All-American Rejects Give Up The Girl For ‘Last Song,’ Eat Cereal In Sand Trap

Band's next single only track from self-titled debut not about a girl.

Even the most heartbroken among us would benefit from distancing themselves from the pain every once in a while. For Tyson Ritter, a reprieve from his songwriting muse helped make “The Last Song” such a pleasure to pen.

“I got inspired to write something that wasn’t about an all-girl topic,” the All-American Rejects singer/bassist said. “Every other song [on the band's self-titled debut] is about one girl, so to put a song on the album that wasn’t about her, that made it a little extra special.”

The second single off The All-American Rejects is one of Ritter’s favorite tracks, inspirational impetus notwithstanding, because it’s also something of an autobiographical send-off that caps the album.

“It’s about leaving your town and making something of yourself,” Ritter said of the song he and guitarist Nick Wheeler wrote with the album’s producer, Tim O’Heir (Sebadoh, Juliana Hatfield), at the 11th hour in the studio — thus the title.

The Rejects shot a video for “The Last Song” earlier this month in Pasadena, California, with director Charles Jensen (Quarashi). The clip transcends the song’s theme of the band leaving home to encompass a much broader concept: the rest of the world leaving them.

It’s a dream come true for every child who’s ever imagined they were the last ones on Earth. Without anyone to stop them, the Rejects each acted out their wanton impulses: Wheeler ran rampant in a grocery store, guitarist Mike Kennerty and drummer Chris Gaylor sat in a golf course sand trap, drinking beer and eating cereal, and Ritter got to live out a gearhead fantasy.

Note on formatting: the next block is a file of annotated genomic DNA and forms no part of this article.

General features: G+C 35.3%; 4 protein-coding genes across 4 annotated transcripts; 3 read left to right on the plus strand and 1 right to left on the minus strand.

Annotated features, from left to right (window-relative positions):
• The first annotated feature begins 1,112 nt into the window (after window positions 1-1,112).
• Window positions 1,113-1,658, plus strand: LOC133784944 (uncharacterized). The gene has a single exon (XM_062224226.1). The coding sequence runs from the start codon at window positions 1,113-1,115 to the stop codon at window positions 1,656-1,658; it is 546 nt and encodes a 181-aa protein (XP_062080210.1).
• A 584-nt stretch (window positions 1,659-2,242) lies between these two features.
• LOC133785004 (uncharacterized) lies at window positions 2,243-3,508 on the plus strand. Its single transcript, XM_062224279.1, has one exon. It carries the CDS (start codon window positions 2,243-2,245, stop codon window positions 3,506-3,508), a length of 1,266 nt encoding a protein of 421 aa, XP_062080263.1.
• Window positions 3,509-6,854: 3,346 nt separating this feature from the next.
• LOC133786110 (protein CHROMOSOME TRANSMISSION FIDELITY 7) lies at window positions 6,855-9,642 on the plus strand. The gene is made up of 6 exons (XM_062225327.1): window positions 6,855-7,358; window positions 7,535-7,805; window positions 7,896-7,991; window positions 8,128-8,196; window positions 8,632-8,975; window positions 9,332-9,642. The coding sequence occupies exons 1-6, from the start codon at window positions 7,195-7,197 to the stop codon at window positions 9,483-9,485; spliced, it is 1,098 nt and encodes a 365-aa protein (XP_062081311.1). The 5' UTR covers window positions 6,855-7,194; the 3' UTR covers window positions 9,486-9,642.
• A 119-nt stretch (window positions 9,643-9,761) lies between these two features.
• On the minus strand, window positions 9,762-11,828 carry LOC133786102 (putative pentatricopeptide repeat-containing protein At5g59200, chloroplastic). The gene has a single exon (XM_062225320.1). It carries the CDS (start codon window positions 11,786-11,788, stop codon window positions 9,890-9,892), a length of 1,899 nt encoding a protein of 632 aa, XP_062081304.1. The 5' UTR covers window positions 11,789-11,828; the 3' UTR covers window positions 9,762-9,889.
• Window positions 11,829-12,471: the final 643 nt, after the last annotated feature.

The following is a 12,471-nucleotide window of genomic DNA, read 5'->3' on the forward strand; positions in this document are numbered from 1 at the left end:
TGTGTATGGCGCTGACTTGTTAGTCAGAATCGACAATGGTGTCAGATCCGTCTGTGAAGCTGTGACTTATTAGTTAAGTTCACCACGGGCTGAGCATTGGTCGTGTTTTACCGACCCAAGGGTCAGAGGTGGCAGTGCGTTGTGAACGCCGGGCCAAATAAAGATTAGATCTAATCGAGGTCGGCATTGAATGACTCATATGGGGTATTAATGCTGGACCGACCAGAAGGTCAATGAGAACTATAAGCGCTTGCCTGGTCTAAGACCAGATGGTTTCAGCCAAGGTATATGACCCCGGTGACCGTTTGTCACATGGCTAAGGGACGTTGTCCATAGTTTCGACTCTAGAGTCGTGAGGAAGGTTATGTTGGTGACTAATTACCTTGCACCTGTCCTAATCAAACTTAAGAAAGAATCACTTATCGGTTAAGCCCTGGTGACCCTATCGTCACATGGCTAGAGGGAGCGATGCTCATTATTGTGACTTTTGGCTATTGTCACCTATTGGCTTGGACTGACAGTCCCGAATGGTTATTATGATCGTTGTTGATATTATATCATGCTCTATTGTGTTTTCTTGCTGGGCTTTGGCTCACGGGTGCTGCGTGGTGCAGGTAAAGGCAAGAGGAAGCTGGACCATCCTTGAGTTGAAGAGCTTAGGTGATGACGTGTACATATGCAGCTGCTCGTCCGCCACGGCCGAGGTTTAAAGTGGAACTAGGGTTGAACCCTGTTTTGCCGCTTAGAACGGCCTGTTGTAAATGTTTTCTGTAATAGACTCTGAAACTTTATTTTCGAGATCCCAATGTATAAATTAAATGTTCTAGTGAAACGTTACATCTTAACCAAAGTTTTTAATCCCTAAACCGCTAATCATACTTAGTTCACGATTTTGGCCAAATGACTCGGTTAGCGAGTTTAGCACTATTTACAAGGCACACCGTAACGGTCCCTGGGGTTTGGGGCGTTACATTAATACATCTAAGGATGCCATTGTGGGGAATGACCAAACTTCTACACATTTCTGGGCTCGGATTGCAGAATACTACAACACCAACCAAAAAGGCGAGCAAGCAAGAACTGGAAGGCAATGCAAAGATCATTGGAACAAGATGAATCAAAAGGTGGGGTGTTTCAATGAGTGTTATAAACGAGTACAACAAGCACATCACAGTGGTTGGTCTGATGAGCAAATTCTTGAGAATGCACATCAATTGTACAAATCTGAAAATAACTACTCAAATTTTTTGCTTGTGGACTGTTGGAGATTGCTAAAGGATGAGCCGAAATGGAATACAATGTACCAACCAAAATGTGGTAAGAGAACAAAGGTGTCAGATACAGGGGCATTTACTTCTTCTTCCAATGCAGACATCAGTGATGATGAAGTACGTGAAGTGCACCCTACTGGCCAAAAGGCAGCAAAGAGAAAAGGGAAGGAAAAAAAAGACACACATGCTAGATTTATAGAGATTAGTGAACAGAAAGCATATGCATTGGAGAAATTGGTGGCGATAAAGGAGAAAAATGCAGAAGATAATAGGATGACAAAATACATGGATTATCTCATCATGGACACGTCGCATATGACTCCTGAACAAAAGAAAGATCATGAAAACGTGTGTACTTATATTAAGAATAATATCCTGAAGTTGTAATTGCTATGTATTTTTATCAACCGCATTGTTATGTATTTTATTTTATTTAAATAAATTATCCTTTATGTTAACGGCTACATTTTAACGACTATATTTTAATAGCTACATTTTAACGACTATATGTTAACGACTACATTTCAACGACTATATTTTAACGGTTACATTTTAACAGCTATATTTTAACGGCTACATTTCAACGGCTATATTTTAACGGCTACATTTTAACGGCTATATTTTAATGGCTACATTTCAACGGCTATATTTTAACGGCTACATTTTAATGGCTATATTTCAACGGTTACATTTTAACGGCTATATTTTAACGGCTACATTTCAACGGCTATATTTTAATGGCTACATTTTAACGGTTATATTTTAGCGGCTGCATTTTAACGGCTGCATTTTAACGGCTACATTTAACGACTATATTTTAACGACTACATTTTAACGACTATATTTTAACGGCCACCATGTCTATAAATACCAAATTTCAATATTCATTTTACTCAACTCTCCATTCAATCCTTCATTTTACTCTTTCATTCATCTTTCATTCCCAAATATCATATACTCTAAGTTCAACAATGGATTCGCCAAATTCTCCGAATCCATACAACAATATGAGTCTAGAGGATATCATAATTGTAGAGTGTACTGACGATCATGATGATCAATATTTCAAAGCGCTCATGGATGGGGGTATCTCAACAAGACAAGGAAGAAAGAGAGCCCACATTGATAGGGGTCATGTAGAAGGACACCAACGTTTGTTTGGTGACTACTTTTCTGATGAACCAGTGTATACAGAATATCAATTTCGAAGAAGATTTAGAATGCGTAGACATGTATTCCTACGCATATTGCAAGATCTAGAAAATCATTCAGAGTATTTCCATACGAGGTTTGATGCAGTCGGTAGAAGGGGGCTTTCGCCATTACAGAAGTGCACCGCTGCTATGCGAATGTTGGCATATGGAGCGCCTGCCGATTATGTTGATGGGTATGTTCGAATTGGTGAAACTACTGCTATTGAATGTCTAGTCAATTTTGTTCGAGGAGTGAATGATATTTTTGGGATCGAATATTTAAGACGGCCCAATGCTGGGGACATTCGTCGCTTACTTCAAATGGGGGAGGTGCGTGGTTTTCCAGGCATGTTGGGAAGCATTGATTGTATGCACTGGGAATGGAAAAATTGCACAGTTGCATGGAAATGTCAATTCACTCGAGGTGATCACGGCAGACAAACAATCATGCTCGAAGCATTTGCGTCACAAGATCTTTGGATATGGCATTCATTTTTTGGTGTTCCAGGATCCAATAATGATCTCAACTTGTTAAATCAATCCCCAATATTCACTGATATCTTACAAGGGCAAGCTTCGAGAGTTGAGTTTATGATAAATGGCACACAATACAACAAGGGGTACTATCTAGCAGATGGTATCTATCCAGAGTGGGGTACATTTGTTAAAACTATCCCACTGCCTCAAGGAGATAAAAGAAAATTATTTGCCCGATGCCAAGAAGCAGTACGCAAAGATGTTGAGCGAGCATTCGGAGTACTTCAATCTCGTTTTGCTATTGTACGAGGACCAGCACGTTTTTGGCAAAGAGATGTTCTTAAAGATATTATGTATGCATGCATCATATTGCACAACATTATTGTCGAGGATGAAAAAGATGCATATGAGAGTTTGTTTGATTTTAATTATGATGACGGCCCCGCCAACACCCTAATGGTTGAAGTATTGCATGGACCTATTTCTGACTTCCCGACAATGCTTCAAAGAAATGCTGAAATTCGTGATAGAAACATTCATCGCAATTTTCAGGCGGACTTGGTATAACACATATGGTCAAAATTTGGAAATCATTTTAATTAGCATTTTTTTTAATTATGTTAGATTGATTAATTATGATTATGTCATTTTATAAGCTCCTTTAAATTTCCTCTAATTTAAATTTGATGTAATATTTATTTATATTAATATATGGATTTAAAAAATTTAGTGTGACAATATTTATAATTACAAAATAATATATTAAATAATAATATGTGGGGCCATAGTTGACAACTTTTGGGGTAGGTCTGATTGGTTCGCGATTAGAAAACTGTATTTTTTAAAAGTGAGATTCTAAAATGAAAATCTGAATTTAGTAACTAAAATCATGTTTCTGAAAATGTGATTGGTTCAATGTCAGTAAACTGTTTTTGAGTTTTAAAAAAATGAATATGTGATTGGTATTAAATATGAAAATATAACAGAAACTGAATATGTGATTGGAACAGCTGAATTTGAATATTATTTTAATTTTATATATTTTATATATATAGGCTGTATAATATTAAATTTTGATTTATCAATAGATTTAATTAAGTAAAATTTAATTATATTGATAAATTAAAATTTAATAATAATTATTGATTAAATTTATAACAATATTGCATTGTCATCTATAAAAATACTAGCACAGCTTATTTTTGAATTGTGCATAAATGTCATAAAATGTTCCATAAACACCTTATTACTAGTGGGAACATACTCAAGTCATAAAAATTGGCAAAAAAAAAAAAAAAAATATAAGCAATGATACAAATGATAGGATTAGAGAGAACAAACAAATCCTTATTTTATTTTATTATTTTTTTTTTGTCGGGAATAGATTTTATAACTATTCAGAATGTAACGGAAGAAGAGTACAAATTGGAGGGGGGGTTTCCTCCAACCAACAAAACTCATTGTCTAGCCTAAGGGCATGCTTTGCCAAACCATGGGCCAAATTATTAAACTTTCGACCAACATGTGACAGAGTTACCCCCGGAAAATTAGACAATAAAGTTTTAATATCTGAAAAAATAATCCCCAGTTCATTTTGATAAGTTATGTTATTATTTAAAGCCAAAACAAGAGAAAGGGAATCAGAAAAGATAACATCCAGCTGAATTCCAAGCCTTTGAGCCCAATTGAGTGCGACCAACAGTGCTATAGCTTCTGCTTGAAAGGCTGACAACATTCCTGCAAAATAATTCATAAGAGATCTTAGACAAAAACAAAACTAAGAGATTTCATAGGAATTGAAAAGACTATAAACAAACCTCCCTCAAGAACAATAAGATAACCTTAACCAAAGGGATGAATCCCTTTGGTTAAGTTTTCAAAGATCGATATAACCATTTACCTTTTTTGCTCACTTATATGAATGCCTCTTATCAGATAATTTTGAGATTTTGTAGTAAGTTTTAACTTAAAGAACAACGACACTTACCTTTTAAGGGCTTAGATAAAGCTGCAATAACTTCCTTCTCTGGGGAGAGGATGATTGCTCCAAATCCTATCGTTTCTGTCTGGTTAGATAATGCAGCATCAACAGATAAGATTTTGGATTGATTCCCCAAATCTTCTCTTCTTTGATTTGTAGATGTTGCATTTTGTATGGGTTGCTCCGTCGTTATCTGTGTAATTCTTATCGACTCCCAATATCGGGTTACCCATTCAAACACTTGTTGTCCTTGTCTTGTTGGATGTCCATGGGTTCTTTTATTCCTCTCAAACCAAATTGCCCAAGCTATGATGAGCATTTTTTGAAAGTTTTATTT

“I race a car around like hell, and do doughnuts in the parking lot,” he said. “It’s this badass car, like a ’73 cherry-red convertible Ford Mustang. I couldn’t believe it … I got to tear ass in a hot rod. I worked with a stuntman, but my dad used to drag cars, so I know how to drive all right, so he just let me do what I want. It was crazy, man. I couldn’t believe the DreamWorks reps let me do that, ’cause I was doing some crazy sh–. It was awesome.”

The video is expected to surface in mid-May, while the single hit the radio airwaves last week, according to a DreamWorks Records spokesperson.

“The Last Song” begins with the sound of a radio in mid-tune, followed by a string arrangement that slips into a chugging guitar line with the help of an electronic segue. Ritter doesn’t really know how or why he and Wheeler came up with the distinct structure that’s unlike anything else on the album. He only said that “it just comes out of nowhere,” and “when two songwriters get into the studio, you don’t know what the hell is going to come out.”

It’s just one of the many surprises, like stuttering electronic beats, flourishes of majestic organs and a dance-inspired thump, that pepper the album. And the wonders won’t cease on the second album, for which they’ve already written four or five tracks (see “All-American Rejects Set Headlining Tour, Score [Literally] With Single” ). One song in particular is a bit of a surprise, especially coming from Ritter, who used to be in a ska band without a brass section.

“It’s got this horn section in it, and I never thought I’d put a horn section in a song,” Ritter said. “[When I was writing it], I just heard these big brassy Motown horns in the background. So maybe this song will take the Rejects in a new direction. … But I don’t want people to think, ‘Oh no, they’re going ska.’ It’s more like old-school Motown, melodic, crazy, rip-your-ears-out horns.”